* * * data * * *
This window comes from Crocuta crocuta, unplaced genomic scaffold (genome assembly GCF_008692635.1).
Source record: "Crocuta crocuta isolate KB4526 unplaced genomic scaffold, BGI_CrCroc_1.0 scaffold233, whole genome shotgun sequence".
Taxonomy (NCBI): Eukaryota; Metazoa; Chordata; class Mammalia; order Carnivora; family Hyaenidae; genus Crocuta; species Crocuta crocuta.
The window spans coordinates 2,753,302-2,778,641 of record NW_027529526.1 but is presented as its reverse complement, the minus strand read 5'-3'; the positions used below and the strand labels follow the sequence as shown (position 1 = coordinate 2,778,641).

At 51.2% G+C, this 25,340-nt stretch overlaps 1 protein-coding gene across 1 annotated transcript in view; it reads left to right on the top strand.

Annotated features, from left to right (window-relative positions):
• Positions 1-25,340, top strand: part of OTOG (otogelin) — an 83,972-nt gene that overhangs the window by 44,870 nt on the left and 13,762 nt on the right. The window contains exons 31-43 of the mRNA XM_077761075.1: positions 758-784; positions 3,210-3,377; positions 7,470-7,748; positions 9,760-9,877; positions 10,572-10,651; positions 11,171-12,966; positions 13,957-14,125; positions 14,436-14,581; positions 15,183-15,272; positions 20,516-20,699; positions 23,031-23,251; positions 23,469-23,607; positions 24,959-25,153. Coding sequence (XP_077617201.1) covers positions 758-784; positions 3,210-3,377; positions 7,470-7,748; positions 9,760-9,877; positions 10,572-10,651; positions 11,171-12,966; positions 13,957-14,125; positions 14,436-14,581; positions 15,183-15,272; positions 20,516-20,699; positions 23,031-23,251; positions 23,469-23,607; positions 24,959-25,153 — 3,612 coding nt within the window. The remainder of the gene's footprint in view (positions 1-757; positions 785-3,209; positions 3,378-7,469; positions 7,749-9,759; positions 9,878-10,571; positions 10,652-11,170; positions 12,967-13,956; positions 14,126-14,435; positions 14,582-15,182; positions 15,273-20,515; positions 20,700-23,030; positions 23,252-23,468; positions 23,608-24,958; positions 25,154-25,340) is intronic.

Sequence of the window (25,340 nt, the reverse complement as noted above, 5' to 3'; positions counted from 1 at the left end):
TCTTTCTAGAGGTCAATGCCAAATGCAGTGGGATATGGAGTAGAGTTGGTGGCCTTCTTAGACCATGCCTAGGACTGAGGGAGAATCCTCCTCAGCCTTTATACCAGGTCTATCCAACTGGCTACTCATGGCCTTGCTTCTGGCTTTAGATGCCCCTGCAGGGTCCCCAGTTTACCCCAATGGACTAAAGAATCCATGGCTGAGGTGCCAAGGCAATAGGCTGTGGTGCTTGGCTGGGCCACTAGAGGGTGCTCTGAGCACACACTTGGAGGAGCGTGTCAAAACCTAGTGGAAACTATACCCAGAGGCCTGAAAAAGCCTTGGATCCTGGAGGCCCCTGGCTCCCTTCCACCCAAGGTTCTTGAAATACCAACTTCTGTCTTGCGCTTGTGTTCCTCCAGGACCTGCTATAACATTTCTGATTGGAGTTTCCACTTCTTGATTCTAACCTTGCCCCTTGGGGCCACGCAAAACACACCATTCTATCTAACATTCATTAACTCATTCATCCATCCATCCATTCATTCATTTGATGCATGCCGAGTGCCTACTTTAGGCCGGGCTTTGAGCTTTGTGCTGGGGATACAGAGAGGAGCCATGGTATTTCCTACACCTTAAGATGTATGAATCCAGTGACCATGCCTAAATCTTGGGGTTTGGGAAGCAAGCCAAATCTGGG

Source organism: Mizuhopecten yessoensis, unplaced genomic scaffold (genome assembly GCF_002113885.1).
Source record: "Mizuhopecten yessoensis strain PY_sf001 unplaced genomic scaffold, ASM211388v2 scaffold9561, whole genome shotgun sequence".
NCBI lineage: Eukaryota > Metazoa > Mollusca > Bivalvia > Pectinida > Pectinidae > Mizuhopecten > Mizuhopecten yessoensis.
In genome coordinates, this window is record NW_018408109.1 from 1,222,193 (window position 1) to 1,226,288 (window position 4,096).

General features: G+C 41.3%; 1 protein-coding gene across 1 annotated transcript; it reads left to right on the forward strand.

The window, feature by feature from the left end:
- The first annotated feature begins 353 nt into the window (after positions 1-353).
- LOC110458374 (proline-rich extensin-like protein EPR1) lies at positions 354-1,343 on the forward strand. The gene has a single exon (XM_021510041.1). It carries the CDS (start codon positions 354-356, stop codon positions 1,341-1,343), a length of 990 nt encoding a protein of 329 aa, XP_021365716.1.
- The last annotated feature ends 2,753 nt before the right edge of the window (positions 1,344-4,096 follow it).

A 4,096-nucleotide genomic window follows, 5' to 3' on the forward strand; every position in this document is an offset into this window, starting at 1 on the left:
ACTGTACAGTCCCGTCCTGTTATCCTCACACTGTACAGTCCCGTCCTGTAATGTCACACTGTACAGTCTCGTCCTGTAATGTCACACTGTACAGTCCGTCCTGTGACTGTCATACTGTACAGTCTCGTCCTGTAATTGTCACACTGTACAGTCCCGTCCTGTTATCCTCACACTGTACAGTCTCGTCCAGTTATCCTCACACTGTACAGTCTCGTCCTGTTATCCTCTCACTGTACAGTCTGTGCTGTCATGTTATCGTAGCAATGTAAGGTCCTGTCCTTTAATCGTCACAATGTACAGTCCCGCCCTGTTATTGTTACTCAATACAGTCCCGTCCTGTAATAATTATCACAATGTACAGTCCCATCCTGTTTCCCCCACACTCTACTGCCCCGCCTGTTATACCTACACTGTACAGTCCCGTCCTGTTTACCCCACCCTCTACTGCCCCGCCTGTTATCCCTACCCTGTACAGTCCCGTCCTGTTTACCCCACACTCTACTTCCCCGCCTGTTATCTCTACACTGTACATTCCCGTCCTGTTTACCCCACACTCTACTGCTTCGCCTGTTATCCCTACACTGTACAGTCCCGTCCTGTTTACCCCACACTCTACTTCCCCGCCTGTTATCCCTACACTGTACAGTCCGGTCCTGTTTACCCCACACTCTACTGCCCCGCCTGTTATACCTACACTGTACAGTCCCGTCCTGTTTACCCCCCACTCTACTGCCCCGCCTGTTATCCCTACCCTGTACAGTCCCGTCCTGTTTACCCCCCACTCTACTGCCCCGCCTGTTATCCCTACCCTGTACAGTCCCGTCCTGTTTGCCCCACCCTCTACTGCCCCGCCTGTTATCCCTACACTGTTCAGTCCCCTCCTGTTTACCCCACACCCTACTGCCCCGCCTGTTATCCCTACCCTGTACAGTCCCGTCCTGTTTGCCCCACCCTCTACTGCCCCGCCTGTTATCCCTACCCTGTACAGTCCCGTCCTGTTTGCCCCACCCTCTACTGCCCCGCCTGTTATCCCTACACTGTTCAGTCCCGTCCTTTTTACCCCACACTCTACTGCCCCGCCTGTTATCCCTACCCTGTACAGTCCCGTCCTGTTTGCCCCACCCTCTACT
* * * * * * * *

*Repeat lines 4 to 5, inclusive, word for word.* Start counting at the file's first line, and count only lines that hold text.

The window spans coordinates 2,753,302-2,778,641 of record NW_027529526.1 but is presented as its reverse complement, the minus strand read 5'-3'; the positions used below and the strand labels follow the sequence as shown (position 1 = coordinate 2,778,641).

At 51.2% G+C, this 25,340-nt stretch overlaps 1 protein-coding gene across 1 annotated transcript in view; it reads left to right on the top strand.